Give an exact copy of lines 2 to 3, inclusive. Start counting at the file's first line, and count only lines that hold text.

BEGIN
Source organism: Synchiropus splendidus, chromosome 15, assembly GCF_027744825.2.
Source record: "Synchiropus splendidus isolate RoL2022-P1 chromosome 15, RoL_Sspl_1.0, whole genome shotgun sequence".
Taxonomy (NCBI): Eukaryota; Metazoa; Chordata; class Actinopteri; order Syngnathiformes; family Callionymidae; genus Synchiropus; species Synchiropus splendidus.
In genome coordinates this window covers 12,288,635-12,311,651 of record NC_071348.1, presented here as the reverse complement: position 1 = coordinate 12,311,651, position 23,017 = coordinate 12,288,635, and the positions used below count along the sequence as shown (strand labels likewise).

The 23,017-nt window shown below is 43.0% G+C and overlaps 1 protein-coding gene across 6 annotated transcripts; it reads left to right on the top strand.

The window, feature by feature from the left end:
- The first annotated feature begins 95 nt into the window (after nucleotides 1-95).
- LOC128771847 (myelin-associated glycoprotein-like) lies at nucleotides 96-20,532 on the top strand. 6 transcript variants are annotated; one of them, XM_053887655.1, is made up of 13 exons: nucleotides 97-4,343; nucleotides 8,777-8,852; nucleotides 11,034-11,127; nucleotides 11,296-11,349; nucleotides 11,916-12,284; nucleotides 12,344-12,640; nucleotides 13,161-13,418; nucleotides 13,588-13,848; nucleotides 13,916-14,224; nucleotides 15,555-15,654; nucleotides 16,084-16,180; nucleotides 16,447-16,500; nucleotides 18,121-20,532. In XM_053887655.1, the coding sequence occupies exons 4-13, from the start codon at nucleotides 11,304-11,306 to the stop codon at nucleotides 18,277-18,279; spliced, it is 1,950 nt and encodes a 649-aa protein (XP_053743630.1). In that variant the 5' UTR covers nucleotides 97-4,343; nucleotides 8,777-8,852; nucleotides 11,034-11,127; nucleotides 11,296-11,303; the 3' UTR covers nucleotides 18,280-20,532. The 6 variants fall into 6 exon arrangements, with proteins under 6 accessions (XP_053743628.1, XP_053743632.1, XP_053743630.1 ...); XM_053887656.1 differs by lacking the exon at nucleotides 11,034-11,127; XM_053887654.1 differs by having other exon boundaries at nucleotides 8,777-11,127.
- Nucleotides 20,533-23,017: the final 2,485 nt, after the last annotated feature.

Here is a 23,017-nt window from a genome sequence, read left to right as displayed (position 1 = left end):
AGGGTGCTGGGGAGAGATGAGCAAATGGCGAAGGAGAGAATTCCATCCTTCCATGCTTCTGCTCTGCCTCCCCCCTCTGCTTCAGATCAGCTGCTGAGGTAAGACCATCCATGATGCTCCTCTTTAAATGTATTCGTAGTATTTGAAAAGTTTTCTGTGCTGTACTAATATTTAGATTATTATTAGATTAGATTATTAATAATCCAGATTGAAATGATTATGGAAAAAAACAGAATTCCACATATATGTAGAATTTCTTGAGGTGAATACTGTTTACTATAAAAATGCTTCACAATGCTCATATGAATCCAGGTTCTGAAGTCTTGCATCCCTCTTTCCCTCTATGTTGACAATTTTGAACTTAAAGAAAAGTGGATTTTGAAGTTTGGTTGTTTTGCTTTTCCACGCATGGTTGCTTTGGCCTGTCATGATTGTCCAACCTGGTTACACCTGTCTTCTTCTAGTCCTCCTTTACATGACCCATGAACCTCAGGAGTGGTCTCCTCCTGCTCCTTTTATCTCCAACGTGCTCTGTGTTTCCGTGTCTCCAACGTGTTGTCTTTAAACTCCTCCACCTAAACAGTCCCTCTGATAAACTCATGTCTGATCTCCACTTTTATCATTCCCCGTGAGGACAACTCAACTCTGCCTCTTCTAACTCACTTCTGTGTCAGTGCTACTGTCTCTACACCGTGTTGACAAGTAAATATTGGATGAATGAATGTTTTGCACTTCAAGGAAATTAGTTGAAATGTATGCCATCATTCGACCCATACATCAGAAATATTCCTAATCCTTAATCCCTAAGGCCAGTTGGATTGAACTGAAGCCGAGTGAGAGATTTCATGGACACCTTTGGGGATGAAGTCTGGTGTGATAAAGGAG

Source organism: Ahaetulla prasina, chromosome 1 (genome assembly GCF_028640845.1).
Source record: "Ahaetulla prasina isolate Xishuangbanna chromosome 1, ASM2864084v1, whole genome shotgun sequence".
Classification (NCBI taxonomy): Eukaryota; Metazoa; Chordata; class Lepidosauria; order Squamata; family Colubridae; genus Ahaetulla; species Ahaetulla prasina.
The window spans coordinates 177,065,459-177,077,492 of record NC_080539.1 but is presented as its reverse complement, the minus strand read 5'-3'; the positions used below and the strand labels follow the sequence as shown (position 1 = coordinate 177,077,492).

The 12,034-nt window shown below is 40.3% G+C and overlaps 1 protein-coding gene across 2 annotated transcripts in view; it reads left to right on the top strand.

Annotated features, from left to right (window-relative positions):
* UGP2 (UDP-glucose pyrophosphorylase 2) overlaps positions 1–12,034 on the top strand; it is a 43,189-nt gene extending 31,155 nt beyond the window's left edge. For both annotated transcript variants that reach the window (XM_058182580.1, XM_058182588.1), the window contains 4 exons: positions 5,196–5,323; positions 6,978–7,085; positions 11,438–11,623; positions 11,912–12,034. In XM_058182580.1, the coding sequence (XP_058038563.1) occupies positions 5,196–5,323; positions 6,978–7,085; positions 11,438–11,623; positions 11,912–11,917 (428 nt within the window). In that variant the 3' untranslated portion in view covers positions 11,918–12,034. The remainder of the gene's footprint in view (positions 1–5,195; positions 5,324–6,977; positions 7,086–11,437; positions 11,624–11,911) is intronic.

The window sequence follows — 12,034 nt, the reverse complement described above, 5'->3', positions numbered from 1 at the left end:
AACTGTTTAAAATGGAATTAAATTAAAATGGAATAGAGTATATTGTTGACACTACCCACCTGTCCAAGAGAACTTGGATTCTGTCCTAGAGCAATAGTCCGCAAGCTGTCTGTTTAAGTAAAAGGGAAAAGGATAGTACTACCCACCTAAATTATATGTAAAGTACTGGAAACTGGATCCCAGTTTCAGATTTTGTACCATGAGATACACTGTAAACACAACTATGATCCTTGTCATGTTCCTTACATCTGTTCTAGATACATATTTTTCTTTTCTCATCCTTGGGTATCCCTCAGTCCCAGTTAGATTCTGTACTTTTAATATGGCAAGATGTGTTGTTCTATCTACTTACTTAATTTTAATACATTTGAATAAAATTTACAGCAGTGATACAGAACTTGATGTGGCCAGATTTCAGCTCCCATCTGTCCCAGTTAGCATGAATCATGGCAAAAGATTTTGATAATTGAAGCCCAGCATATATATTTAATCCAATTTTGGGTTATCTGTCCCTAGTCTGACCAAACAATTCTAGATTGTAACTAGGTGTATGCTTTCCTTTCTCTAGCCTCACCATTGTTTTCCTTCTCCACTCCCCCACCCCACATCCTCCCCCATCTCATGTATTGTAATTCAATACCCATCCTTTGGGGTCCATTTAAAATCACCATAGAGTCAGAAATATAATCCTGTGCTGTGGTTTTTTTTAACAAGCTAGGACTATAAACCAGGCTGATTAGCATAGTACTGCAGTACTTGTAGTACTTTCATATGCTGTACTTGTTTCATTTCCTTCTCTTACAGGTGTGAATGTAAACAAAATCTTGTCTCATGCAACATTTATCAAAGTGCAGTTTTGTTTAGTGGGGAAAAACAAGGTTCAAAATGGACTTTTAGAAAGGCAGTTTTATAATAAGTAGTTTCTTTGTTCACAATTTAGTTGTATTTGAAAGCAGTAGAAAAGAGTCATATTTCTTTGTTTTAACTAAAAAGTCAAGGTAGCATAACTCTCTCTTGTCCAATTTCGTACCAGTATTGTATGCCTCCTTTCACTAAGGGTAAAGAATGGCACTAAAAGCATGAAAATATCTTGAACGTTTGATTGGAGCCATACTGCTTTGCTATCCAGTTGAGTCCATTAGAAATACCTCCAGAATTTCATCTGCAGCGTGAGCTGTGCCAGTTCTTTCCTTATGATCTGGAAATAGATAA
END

Source record: "Synchiropus splendidus isolate RoL2022-P1 chromosome 15, RoL_Sspl_1.0, whole genome shotgun sequence".
Taxonomy (NCBI): Eukaryota; Metazoa; Chordata; class Actinopteri; order Syngnathiformes; family Callionymidae; genus Synchiropus; species Synchiropus splendidus.